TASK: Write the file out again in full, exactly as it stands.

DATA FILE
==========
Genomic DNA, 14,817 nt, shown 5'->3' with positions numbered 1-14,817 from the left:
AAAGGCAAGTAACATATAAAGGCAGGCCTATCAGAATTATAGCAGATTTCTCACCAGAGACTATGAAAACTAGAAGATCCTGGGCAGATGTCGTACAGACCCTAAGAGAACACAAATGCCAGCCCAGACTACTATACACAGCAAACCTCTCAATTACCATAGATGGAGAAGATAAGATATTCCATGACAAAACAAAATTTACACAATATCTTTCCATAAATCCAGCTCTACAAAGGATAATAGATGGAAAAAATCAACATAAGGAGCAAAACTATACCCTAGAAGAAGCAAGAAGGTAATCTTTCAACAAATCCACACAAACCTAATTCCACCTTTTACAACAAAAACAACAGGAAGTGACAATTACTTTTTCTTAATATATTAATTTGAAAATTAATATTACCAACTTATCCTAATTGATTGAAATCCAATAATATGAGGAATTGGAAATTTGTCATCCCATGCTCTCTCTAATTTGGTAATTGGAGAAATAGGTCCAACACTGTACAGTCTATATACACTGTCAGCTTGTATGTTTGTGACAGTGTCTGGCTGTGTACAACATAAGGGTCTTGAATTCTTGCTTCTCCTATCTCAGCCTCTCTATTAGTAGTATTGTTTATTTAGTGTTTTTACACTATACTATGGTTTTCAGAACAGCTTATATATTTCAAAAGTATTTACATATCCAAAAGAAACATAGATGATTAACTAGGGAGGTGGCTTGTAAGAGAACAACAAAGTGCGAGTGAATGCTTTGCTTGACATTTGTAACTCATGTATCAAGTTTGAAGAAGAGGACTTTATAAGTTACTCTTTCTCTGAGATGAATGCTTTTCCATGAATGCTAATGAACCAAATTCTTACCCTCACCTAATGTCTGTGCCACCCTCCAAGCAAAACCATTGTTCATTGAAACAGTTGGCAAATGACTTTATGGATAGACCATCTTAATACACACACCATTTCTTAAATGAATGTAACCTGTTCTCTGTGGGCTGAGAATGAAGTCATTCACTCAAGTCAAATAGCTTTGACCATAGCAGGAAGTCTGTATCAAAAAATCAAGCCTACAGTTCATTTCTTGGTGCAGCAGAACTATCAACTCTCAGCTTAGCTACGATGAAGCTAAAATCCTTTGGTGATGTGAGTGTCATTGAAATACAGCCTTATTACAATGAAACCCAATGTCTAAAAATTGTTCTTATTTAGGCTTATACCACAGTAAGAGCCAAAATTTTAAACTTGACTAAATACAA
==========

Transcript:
Genomic DNA, 14,817 nt, shown 5'->3' with positions numbered 1-14,817 from the left:
AAAGGCAAGTAACATATAAAGGCAGGCCTATCAGAATTATAGCAGATTTCTCACCAGAGACTATGAAAACTAGAAGATCCTGGGCAGATGTCGTACAGACCCTAAGAGAACACAAATGCCAGCCCAGACTACTATACACAGCAAACCTCTCAATTACCATAGATGGAGAAGATAAGATATTCCATGACAAAACAAAATTTACACAATATCTTTCCATAAATCCAGCTCTACAAAGGATAATAGATGGAAAAAATCAACATAAGGAGCAAAACTATACCCTAGAAGAAGCAAGAAGGTAATCTTTCAACAAATCCACACAAACCTAATTCCACCTTTTACAACAAAAACAACAGGAAGTGACAATTACTTTTTCTTAATATATTAATTTGAAAATTAATATTACCAACTTATCCTAATTGATTGAAATCCAATAATATGAGGAATTGGAAATTTGTCATCCCATGCTCTCTCTAATTTGGTAATTGGAGAAATAGGTCCAACACTGTACAGTCTATATACACTGTCAGCTTGTATGTTTGTGACAGTGTCTGGCTGTGTACAACATAAGGGTCTTGAATTCTTGCTTCTCCTATCTCAGCCTCTCTATTAGTAGTATTGTTTATTTAGTGTTTTTACACTATACTATGGTTTTCAGAACAGCTTATATATTTCAAAAGTATTTACATATCCAAAAGAAACATAGATGATTAACTAGGGAGGTGGCTTGTAAGAGAACAACAAAGTGCGAGTGAATGCTTTGCTTGACATTTGTAACTCATGTATCAAGTTTGAAGAAGAGGACTTTATAAGTTACTCTTTCTCTGAGATGAATGCTTTTCCATGAATGCTAATGAACCAAATTCTTACCCTCACCTAATGTCTGTGCCACCCTCCAAGCAAAACCATTGTTCATTGAAACAGTTGGCAAATGACTTTATGGATAGACCATCTTAATACACACACCATTTCTTAAATGAATGTAACCTGTTCTCTGTGGGCTGAGAATGAAGTCATTCACTCAAGTCAAATAGCTTTGACCATAGCAGGAAGTCTGTATCAAAAAATCAAGCCTACAGTTCATTTCTTGGTGCAGCAGAACTATCAACTCTCAGCTTAGCTACGATGAAGCTAAAATCCTTTGGTGATGTGAGTGTCATTGAAATACAGCCTTATTACAATGAAACCCAATGTCTAAAAATTGTTCTTATTTAGGCTTATACCACAGTAAGAGCCAAAATTTTAAACTTGACTAAATACAA